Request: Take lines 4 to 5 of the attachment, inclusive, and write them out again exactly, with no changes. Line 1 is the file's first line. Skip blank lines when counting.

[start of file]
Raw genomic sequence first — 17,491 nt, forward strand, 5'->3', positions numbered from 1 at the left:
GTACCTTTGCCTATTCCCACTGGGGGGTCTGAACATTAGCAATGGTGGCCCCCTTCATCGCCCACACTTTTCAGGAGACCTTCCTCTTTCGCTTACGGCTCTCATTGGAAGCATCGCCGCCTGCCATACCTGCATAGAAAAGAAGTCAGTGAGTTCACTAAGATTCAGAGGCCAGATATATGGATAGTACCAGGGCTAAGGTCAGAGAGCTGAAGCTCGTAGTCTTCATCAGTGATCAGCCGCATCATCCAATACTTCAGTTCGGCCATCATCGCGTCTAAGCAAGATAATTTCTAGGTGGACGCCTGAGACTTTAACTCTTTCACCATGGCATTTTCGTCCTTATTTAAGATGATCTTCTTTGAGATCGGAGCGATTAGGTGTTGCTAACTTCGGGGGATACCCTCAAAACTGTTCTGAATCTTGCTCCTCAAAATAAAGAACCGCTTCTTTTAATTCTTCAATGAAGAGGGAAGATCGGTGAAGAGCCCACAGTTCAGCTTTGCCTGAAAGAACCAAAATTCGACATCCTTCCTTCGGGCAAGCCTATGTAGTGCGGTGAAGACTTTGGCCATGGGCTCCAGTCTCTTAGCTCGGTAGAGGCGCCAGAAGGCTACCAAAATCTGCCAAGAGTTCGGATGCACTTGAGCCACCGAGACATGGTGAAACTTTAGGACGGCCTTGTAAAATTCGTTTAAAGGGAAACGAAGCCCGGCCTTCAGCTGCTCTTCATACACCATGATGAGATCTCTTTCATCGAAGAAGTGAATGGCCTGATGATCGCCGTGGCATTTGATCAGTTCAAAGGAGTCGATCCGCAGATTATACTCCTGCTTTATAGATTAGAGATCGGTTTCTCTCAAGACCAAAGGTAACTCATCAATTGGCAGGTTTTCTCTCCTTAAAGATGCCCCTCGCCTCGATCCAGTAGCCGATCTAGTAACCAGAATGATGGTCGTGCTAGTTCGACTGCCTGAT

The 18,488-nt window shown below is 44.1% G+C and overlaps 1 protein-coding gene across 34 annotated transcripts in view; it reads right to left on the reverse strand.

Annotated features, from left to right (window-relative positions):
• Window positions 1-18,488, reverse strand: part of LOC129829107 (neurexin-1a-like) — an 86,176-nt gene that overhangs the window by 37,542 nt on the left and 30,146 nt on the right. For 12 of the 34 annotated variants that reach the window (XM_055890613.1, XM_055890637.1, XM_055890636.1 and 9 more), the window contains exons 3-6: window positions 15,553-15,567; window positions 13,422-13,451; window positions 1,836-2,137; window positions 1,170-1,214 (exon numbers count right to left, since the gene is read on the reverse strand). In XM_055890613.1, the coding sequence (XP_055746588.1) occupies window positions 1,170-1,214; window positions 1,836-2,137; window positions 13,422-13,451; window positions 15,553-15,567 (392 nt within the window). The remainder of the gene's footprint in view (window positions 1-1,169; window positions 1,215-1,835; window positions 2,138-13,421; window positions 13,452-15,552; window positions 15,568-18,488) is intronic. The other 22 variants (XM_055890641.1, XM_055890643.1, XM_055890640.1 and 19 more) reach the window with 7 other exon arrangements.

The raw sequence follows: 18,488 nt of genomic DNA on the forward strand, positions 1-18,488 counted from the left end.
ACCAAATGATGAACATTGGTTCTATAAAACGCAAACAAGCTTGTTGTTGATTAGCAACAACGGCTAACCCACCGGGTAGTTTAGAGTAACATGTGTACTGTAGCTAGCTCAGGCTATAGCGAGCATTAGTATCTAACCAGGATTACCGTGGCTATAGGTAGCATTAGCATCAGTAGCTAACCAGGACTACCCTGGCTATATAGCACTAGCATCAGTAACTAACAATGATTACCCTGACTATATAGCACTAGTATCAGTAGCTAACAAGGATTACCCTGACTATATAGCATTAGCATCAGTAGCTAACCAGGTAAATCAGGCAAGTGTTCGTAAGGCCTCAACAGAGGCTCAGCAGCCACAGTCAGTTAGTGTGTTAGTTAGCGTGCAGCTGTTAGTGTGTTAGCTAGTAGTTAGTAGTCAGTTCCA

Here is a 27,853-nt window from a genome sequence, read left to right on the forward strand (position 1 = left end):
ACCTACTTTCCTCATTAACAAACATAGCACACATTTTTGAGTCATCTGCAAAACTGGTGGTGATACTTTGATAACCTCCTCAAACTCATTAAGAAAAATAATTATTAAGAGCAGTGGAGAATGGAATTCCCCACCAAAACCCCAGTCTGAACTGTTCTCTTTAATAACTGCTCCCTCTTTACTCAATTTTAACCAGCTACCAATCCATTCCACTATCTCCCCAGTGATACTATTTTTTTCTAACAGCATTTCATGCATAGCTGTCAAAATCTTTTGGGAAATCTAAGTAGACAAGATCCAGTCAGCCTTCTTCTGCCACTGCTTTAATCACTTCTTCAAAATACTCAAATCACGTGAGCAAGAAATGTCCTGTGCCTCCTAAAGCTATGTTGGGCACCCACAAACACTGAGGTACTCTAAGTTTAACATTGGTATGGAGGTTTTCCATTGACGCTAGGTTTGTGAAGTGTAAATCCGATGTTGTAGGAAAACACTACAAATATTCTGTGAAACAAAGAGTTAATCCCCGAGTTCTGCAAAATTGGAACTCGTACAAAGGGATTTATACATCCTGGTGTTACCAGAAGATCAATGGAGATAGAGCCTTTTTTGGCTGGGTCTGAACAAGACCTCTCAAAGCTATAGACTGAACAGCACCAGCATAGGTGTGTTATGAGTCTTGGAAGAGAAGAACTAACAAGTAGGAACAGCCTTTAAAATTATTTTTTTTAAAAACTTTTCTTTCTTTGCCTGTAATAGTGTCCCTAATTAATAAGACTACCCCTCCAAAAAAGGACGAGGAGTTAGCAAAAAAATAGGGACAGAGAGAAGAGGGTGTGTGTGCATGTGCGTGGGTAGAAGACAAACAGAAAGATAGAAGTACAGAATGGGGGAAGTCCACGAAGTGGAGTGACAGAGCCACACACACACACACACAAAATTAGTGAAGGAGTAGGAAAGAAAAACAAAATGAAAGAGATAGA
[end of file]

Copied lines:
Annotated features, from left to right (window-relative positions):
• Window positions 1-18,488, reverse strand: part of LOC129829107 (neurexin-1a-like) — an 86,176-nt gene that overhangs the window by 37,542 nt on the left and 30,146 nt on the right. For 12 of the 34 annotated variants that reach the window (XM_055890613.1, XM_055890637.1, XM_055890636.1 and 9 more), the window contains exons 3-6: window positions 15,553-15,567; window positions 13,422-13,451; window positions 1,836-2,137; window positions 1,170-1,214 (exon numbers count right to left, since the gene is read on the reverse strand). In XM_055890613.1, the coding sequence (XP_055746588.1) occupies window positions 1,170-1,214; window positions 1,836-2,137; window positions 13,422-13,451; window positions 15,553-15,567 (392 nt within the window). The remainder of the gene's footprint in view (window positions 1-1,169; window positions 1,215-1,835; window positions 2,138-13,421; window positions 13,452-15,552; window positions 15,568-18,488) is intronic. The other 22 variants (XM_055890641.1, XM_055890643.1, XM_055890640.1 and 19 more) reach the window with 7 other exon arrangements.